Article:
The chi-square test for variance is a non-parametric statistical procedure with a chi-square-distributed test statistic that is used for determining whether the variance of a variable obtained from a particular sample has the same size as the known population variance of the same variables. In order to determine the population variance, it is necessary to examine the entire population. It is often sufficient to obtain the population variance based on a representative sample. When conducting the chi-square test, the variable being tested can have any level on a scale.
This chapter explains in detail the procedure of the chi-square test for variance based on the following question:
Does the variance of the waiting times of an airline’s passengers differ depending on whether they wait at the check-in counter in separate queues or in a single large queue?
The procedure of the chi-square test for variance is summarized in three steps, which are described in the following section.
2.1 Schematic representation
The customers of a hypothetical airline usually wait in a single large queue to drop off their luggage. The average variance of the waiting time in a single large queue is known and in this example comprises the population variance. A pilot study of 27 passengers used separate queues for each counter. Here, the average variance of the waiting times was measured for the separate queues, making up the sample variance in this case. The answer to the questions can be found with the help of a schematic representation, which in this case looks as follows:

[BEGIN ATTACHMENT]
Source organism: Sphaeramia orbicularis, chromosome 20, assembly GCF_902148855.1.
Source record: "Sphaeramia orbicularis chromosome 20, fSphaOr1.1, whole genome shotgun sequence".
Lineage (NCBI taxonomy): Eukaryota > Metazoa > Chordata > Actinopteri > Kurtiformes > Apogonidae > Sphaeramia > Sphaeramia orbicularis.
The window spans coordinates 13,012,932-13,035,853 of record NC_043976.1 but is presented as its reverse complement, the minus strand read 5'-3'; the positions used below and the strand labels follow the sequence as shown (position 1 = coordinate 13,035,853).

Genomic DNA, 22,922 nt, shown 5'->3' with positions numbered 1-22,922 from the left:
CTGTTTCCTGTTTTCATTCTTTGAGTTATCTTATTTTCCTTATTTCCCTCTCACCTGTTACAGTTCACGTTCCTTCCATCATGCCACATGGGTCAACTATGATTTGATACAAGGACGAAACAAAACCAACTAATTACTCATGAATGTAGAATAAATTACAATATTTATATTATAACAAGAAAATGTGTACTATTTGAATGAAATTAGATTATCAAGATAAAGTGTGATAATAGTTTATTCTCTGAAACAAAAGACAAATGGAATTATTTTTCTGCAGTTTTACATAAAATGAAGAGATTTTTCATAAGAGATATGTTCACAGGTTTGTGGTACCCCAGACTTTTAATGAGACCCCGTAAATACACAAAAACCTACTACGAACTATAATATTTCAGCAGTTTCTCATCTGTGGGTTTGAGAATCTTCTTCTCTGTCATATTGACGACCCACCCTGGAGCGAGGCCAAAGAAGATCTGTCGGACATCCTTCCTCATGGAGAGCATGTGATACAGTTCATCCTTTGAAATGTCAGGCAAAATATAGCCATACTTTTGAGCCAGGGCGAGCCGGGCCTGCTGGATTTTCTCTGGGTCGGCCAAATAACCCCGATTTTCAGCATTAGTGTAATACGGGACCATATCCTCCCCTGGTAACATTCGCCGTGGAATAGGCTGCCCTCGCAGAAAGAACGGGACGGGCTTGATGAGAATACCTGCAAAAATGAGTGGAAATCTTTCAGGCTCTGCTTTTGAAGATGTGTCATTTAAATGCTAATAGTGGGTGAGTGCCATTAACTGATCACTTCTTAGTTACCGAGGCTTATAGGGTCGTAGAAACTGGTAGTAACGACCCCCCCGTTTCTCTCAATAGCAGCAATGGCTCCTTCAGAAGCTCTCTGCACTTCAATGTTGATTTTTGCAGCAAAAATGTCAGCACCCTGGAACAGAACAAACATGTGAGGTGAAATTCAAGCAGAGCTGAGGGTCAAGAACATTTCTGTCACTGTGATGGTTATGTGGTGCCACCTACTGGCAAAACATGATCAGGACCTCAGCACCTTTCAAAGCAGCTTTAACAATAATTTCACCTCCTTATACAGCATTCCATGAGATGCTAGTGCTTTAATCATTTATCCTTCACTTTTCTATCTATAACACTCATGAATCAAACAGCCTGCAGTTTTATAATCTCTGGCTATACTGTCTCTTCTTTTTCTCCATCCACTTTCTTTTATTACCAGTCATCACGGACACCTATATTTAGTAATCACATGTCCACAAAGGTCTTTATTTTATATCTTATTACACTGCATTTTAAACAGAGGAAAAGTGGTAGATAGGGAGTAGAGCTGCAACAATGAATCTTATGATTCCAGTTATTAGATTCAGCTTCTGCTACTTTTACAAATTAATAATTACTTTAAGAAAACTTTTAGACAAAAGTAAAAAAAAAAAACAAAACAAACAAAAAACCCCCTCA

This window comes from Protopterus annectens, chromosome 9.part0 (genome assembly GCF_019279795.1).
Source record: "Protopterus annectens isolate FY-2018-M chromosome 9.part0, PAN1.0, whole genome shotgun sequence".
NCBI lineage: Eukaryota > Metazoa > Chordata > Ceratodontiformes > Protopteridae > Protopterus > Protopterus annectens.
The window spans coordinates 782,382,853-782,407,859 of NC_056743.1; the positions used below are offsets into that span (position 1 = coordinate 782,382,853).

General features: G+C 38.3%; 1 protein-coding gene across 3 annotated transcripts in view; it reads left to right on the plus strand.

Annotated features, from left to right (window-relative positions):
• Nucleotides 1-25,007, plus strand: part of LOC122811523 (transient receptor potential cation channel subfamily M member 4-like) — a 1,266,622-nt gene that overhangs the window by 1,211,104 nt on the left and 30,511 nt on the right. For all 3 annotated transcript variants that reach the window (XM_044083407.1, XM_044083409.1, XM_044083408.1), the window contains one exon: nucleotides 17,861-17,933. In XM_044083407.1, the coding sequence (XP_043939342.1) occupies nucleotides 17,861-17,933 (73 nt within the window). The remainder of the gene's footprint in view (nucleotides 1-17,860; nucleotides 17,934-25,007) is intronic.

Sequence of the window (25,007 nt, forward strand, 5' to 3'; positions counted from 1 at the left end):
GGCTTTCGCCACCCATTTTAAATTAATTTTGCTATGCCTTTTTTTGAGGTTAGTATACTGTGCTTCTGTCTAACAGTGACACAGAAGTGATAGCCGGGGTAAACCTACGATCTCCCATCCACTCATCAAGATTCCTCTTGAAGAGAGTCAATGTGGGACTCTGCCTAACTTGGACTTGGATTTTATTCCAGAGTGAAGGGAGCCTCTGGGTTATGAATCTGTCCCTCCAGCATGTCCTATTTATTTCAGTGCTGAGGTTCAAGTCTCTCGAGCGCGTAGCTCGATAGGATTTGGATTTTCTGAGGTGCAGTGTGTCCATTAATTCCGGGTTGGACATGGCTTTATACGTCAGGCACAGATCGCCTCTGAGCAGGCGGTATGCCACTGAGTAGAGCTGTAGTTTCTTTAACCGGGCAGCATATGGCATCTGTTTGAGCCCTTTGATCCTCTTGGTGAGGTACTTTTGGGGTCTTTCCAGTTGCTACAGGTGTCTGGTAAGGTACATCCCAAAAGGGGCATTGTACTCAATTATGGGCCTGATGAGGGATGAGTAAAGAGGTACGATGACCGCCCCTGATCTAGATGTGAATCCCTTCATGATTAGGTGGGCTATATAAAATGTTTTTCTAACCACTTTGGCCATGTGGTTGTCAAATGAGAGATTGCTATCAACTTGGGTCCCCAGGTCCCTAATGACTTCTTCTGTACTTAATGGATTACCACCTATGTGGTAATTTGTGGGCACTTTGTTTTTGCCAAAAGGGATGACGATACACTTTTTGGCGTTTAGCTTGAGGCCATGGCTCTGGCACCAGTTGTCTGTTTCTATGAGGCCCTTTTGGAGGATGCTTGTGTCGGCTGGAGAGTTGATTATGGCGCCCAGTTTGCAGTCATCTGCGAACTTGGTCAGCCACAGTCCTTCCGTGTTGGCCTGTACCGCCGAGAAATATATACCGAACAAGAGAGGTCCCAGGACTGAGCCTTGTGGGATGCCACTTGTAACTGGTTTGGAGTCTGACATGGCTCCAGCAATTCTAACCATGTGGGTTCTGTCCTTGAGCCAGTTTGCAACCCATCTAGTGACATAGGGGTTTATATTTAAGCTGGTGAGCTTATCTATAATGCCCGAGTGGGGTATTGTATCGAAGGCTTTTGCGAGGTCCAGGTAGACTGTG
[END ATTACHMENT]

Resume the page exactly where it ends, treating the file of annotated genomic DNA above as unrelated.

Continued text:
In this example, the dependent variable of “waiting time” (in minutes) is included.
2.2 Calculating the test statistic
In this example, the average standard deviation of the waiting time for a single queue is 4.7 minutes. Accordingly, the population variance is 22.09 (square of the standard deviation). The average standard deviation of the waiting time for separate queues of the pilot project with 27 passengers is 8.1 minutes. Accordingly, the sample variance is 65.61 (square of the standard deviation).
The test statistic of the chi-square test for variance is calculated as follows:
n = the sample size
s2 = the sample variance
σ² = the population variance
For the example data, calculating the test statistic produces the following result:
The chi-square test statistic of the example is 77.22.
2.3 Testing for significance
This section explains how to determine the significance of the calculated test statistic. The calculated value is compared with the critical value of the chi-square distribution as determined by the degree of freedom.
The hypothesis in this example is non-directional. The test determines if differences exist; it does not determine the direction of the assumed differences (e.g. which variance is smaller or bigger).
The critical values are shown in the chi-square tables.
The F-table shows the critical value of various significance levels. In this example, the degree of freedom is n – 1 = 27 – 1 = 26. A significance level of .05 is selected, whereby the relevant critical value is 38.89 (see red marking in Table 1). The calculated test statistic is greater than the critical value (77.22 > 38.89). It can therefore be assumed that the variances of the waiting time differ depending on whether an airline’s passengers wait in separate queues for each counter or in a single large queue when checking in.
3. Chi-square test for variance with SPSS
It is not possible to perform the chi-square test for variance in SPSS. The sample variance can be calculated with SPSS.
4. SPSS commands
Click sequence: Analyze > Descriptive statistics > Frequencies
Variance: In the “Statistics” window, select “Variance.”